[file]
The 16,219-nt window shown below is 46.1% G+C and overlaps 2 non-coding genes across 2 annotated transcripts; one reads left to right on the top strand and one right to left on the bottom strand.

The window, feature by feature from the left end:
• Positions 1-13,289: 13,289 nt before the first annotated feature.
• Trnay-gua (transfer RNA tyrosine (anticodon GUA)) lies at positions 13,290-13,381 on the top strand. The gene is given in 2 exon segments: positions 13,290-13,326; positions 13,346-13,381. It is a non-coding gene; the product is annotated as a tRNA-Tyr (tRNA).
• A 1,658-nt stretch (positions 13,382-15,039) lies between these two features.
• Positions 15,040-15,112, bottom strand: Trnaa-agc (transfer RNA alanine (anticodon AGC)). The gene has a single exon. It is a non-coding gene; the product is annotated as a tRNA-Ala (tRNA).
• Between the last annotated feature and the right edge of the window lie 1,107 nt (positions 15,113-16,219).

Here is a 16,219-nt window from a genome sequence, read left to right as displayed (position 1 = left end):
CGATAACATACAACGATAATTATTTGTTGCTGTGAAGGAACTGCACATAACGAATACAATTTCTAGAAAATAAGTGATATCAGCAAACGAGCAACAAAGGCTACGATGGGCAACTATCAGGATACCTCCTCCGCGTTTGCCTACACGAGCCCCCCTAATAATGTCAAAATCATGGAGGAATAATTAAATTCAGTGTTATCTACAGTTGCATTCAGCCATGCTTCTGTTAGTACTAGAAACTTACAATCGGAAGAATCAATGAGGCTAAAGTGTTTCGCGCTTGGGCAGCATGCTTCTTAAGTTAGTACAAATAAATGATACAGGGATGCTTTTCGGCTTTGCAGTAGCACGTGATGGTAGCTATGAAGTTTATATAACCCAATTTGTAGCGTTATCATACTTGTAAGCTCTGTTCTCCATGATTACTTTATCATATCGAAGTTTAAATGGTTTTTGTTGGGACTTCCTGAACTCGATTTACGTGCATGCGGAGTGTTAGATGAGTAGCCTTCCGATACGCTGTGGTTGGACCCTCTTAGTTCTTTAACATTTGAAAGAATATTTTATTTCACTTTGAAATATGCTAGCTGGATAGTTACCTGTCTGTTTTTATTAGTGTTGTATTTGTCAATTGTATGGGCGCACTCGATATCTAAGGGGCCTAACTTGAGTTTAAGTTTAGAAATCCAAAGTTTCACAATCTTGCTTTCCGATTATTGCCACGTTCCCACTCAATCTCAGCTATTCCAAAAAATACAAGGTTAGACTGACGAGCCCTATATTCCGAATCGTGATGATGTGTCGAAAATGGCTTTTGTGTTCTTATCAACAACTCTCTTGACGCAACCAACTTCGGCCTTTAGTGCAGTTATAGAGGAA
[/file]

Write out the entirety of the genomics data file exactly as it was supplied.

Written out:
The 16,219-nt window shown below is 46.1% G+C and overlaps 2 non-coding genes across 2 annotated transcripts; one reads left to right on the top strand and one right to left on the bottom strand.

The window, feature by feature from the left end:
• Positions 1-13,289: 13,289 nt before the first annotated feature.
• Trnay-gua (transfer RNA tyrosine (anticodon GUA)) lies at positions 13,290-13,381 on the top strand. The gene is given in 2 exon segments: positions 13,290-13,326; positions 13,346-13,381. It is a non-coding gene; the product is annotated as a tRNA-Tyr (tRNA).
• A 1,658-nt stretch (positions 13,382-15,039) lies between these two features.
• Positions 15,040-15,112, bottom strand: Trnaa-agc (transfer RNA alanine (anticodon AGC)). The gene has a single exon. It is a non-coding gene; the product is annotated as a tRNA-Ala (tRNA).
• Between the last annotated feature and the right edge of the window lie 1,107 nt (positions 15,113-16,219).

Here is a 16,219-nt window from a genome sequence, read left to right as displayed (position 1 = left end):
CGATAACATACAACGATAATTATTTGTTGCTGTGAAGGAACTGCACATAACGAATACAATTTCTAGAAAATAAGTGATATCAGCAAACGAGCAACAAAGGCTACGATGGGCAACTATCAGGATACCTCCTCCGCGTTTGCCTACACGAGCCCCCCTAATAATGTCAAAATCATGGAGGAATAATTAAATTCAGTGTTATCTACAGTTGCATTCAGCCATGCTTCTGTTAGTACTAGAAACTTACAATCGGAAGAATCAATGAGGCTAAAGTGTTTCGCGCTTGGGCAGCATGCTTCTTAAGTTAGTACAAATAAATGATACAGGGATGCTTTTCGGCTTTGCAGTAGCACGTGATGGTAGCTATGAAGTTTATATAACCCAATTTGTAGCGTTATCATACTTGTAAGCTCTGTTCTCCATGATTACTTTATCATATCGAAGTTTAAATGGTTTTTGTTGGGACTTCCTGAACTCGATTTACGTGCATGCGGAGTGTTAGATGAGTAGCCTTCCGATACGCTGTGGTTGGACCCTCTTAGTTCTTTAACATTTGAAAGAATATTTTATTTCACTTTGAAATATGCTAGCTGGATAGTTACCTGTCTGTTTTTATTAGTGTTGTATTTGTCAATTGTATGGGCGCACTCGATATCTAAGGGGCCTAACTTGAGTTTAAGTTTAGAAATCCAAAGTTTCACAATCTTGCTTTCCGATTATTGCCACGTTCCCACTCAATCTCAGCTATTCCAAAAAATACAAGGTTAGACTGACGAGCCCTATATTCCGAATCGTGATGATGTGTCGAAAATGGCTTTTGTGTTCTTATCAACAACTCTCTTGACGCAACCAACTTCGGCCTTTAGTGCAGTTATAGAGGAA